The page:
Olivier Decamps on Swan’s presence in Asia-Pacific


Nautor Swan’s Asia-Pacific Regional Director talks about the brand’s presence and reputation in key “pocket markets” across the region.



Olivier Decamps, Swan, sailing, yacht, yachts, Asia Pacific, Regional Director, Hong Kong, Australia, New Zealand Japan, Singapore, Thailand, Indonesia, Sydney Harbour, Rolex Sydney Hobart Yacht Race, Covid

Olivier Decamps, Asia Pacific Regional Director, Nautor Swan


What’s Swan’s history and current reputation across Asia Pacific?

The Asia-Pacific region is a vast territory, but our region has principally pocket markets. In the 1970s and 1980s, Nautor Swan was already recognised and very well accepted as the top brand of sailing yachts in APAC, particularly in Japan, Australia and Hong Kong.

Japan is traditionally a very mature yacht market and the marinas built then were for narrow classic yachts up to 15m. As these marinas got full very quickly, yachts were and are still stored ashore on cradles and launched only when their owners want to go day sailing.


Australia and New Zealand are different, as the yachts are usually used intensively for local or long distance cruising to the South Pacific or racing in Sydney Harbour or entering the Rolex Sydney Hobart Yacht Race.

For the rest of Asia, the markets are relatively new and slow growing. Typically, newcomers to yachting will first buy a motor yacht, then a sailing catamaran and then eventually a sailing yacht. We see markets emerging in Southeast Asia, like Thailand, Singapore and Indonesia, where new marinas are being built.

We’re still waiting for mainland China to develop, but the economic situation and the Covid pandemic period with its major travel restrictions, has greatly affected growth.

Who are your typical clients and what are their must-haves on a Swan?

Most clients in Asia want comfort such as tropical-grade air conditioning, generator, electric winches and most importantly to be hidden from the sun, with proper bimini/covers over the cockpit.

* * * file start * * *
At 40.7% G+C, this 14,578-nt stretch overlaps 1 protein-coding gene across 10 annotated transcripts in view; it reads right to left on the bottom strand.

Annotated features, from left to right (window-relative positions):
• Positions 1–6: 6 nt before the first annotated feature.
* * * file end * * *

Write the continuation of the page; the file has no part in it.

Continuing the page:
What’s the perception of the sport of sailing in your markets?

Large yacht sailing is still very elite and therefore discreet in most Asian markets except in Hong Kong, Singapore, Malaysia and Thailand. In some countries, sailing is considered as a sport only for the rich, so this is slowing down development.

Youth and students are joining dinghy sailing, so sailing schools are becoming very popular and Asian nations are getting excellent results in regional and international regattas.

During and now post-Covid, we’ve seen an interesting trend for people wanting to spend the money they saved – especially with the low interest rates – to go on the water, as it’s the safest place to be, away from crowded places.

How do you oversee Swan activity and dealers in the region?

As Regional Director of the area, I’m constantly “in the field” to broaden the knowledge of our brand and the sport of sailing in the area by organising presentations of new Swan yachts, meeting potential buyers, and visiting Swan owners to support them.

Major boat shows and events are very important occasions to meet new clients passionate about yachting. It’s by talking and giving the vibe of going out to sea on our beautiful boats that helps attract potential new sailors from old and young generations.

As the region is very big, we also have the support of our regional agents, who are very passionate and experienced sailors and brokers.

What are the next trends?
Most customers get experience by sailing a production yacht, but sooner rather than later they want to upgrade to a more exclusive, bigger and better-quality yacht.

We also sell yachts to customers who are first-time buyers and rely on professional crew to teach them how to sail. These customers are looking for quality and pay for the best: a Swan yacht!

Some customers also enjoy new lifestyle trends and use their yachts like a floating home where they can entertain family and friends and enjoy the maritime life.